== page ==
Why job longevity matters
By Elsbeth McSorley
Job hopping may seem like it’s on trend, but sticking with a company for longer provides greater benefits
Those crazy kids and how they look for work. Back in the days of Don Draper circa 1960, the fictional guy from “Mad Men,” most people graduated from college and would find a job and stay at that company until they retired. It may not have been exciting, but was stable. Now, people get a new job about every four years, and it has been reported that sometimes people who are under 25 years old will seek a new job every 2.5 years.
Perhaps some human resources people don’t care if a job seeker has been at the same company for more than a few years, but many still like to see stability in applicants. There are several things a human resource professional can tell about an applicant who has remained at previous jobs for at least several years.
- A person who has been at a job at least four years or longer has gone through some battles and remained loyal to the company instead of bailing when things got tough. Most companies will have something unpleasant happen every few years. The person who has been somewhere that long has stuck it out, helped the company rebound from the crisis, and learned from the experience. Some lessons have to be learned the hard way, through battle and with battle scars. That can be valuable to a new company.
- Some workplaces put a heavy emphasis on development. This often means attending conferences or gaining other professional development. In some situations, the longer a person is at a job, the more opportunities they have had for professional development. Some companies like to give different people several different jobs so they better understand the process of what they are doing. These things can be invaluable to a new job, and they cannot be experienced if employees are leaving jobs fast and often.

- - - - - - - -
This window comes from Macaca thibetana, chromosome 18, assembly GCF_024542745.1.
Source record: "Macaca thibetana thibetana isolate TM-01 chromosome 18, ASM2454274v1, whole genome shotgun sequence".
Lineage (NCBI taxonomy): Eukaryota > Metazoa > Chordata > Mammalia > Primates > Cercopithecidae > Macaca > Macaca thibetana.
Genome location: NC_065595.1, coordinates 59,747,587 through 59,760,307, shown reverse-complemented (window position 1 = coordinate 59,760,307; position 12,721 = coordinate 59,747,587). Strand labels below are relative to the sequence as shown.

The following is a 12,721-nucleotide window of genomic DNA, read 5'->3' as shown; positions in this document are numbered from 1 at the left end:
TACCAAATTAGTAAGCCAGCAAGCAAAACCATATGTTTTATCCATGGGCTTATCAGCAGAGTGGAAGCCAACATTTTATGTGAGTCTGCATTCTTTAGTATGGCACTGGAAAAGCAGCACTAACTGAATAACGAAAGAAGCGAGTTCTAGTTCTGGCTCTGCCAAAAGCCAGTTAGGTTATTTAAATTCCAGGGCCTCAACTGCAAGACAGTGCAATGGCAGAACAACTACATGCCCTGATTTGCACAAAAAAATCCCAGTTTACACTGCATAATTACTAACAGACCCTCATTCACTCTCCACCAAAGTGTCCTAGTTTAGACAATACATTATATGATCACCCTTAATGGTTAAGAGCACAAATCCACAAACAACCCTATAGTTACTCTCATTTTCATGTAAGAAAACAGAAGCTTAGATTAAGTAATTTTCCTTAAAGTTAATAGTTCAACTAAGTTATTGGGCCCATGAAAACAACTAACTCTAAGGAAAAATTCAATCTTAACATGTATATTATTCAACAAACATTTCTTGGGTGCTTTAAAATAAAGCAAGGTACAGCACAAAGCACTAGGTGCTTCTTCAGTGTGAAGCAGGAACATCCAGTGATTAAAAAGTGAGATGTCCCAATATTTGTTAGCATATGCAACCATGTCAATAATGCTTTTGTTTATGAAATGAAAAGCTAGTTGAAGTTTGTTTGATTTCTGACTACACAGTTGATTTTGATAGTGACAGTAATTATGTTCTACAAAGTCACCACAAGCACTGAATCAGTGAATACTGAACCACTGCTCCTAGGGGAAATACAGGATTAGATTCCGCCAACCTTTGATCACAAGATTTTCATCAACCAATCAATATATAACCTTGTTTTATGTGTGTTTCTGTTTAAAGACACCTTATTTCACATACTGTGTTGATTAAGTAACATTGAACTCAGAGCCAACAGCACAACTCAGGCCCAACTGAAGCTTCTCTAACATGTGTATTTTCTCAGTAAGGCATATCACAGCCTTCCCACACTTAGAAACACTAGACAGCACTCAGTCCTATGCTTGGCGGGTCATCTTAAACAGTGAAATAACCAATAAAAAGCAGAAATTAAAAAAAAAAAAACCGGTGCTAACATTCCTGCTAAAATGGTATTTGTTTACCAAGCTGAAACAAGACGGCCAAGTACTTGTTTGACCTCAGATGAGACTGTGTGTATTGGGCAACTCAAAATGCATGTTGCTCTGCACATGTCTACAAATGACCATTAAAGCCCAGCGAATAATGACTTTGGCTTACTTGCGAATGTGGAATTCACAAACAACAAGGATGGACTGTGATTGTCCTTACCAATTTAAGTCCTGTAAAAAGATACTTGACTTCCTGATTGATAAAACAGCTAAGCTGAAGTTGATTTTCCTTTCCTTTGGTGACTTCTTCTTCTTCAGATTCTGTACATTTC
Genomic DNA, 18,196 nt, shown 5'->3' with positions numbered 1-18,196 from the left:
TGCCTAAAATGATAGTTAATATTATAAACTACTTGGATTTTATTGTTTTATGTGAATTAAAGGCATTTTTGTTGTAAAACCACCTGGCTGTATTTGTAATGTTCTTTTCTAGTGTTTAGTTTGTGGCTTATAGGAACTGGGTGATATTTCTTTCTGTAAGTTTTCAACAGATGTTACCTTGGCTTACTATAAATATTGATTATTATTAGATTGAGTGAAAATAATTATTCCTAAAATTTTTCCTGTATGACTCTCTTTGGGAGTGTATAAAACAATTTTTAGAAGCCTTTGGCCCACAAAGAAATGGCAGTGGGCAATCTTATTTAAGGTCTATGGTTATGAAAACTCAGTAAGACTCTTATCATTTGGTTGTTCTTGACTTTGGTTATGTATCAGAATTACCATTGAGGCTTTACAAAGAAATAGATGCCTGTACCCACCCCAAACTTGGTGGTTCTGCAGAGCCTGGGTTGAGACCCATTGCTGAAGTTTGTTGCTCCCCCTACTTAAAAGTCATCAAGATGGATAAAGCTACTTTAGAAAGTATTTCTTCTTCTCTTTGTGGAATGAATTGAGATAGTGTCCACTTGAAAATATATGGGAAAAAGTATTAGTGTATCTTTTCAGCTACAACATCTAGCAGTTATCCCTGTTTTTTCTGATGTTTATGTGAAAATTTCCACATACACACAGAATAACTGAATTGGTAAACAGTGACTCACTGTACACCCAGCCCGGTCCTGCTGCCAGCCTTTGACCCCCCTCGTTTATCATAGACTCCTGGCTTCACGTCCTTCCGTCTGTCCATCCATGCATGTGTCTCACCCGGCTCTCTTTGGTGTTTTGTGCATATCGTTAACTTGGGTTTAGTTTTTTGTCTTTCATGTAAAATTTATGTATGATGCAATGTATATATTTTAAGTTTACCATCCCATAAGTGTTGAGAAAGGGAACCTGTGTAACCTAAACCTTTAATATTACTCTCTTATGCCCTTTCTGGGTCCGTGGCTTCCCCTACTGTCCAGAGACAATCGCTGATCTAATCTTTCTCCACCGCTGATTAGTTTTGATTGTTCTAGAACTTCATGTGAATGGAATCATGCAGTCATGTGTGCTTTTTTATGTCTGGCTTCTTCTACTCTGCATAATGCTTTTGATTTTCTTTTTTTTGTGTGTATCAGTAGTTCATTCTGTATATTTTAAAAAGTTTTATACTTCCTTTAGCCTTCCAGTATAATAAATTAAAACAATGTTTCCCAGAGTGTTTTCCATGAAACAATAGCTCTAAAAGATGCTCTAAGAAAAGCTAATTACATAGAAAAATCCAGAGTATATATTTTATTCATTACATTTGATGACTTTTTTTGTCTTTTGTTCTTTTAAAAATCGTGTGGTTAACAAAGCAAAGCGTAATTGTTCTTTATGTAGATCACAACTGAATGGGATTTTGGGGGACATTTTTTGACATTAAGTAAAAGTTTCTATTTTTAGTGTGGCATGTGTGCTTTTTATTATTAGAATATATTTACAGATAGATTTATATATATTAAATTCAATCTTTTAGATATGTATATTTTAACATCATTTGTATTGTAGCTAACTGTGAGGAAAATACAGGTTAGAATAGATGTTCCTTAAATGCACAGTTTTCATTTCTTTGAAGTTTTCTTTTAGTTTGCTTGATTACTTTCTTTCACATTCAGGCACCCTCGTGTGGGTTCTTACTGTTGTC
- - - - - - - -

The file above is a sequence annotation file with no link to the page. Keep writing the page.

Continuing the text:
- Every time a new employee is hired the human resources department is trying to find someone who will be committed to their new job. HR professionals and business owners want commitment from a new hire. When a person has been at a job for a longer period of time, it shows that they are capable of being committed to something. Every new business does a certain amount of retraining, if for no other reason than to ingrain a new culture and set of expectations with the new employee. You want to ensure you hire someone who will be worth that additional time and expense to train or retrain, and will stick it out with you for at least a few years.
- Someone who stays at a job for a lengthy period of time will show that they can make it through a job review and keep their position. It is not uncommon that a poor performing employee will resign right before they are let go. Perhaps they have received poor reviews or perhaps they’ve been warned that their performance will need to improve or they’ll get fired. Rather than work harder, some employees leave first; and they leave often.
Think about what good reviews can tell you about an applicant who has held a job for a while:
- They are more than likely on time.
- They get along well with other employees.
- They execute tasks that are expected of them.
- They come to work.
The longer a person has had a job, the harder it is to fool their evaluators.
Not everyone will remain in a job for even 2.5 years before they switch. However, people who want to be able to have their pick of the best jobs should probably try to stay in one job for at least 4-5 years at a time. This gives new employers a good perception of them, and allows them to learn more and do better work—no matter where that work is done.
Still searching for that perfect employee? Ensure you are attracting the right type of candidates with our blog post, 5 ways to attract the best talent.